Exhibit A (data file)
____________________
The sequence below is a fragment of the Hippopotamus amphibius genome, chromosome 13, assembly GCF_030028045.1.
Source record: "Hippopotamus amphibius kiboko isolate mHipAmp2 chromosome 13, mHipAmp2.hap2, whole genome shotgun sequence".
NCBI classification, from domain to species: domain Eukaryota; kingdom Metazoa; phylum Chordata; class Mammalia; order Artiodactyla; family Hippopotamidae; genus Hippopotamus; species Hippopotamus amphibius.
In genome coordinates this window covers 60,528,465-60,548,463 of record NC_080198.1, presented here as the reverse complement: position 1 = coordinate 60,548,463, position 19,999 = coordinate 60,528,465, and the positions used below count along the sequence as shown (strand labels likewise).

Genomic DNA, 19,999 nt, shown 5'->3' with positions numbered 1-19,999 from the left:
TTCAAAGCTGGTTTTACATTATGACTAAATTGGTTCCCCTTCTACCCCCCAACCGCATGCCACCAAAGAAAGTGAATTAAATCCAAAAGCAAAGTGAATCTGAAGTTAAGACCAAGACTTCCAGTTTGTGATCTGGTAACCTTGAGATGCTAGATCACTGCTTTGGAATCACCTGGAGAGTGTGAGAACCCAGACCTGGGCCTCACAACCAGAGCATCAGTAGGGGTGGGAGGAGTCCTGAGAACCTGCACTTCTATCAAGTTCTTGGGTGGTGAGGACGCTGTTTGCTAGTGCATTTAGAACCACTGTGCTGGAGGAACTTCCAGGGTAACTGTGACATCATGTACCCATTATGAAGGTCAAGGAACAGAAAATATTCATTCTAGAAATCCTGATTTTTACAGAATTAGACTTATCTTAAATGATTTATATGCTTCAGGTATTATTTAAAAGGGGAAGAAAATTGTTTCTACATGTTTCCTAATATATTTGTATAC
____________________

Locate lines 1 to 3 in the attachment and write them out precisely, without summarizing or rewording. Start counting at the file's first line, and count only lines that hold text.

The sequence below is a fragment of the Hippopotamus amphibius genome, chromosome 13, assembly GCF_030028045.1.
Source record: "Hippopotamus amphibius kiboko isolate mHipAmp2 chromosome 13, mHipAmp2.hap2, whole genome shotgun sequence".
NCBI classification, from domain to species: domain Eukaryota; kingdom Metazoa; phylum Chordata; class Mammalia; order Artiodactyla; family Hippopotamidae; genus Hippopotamus; species Hippopotamus amphibius.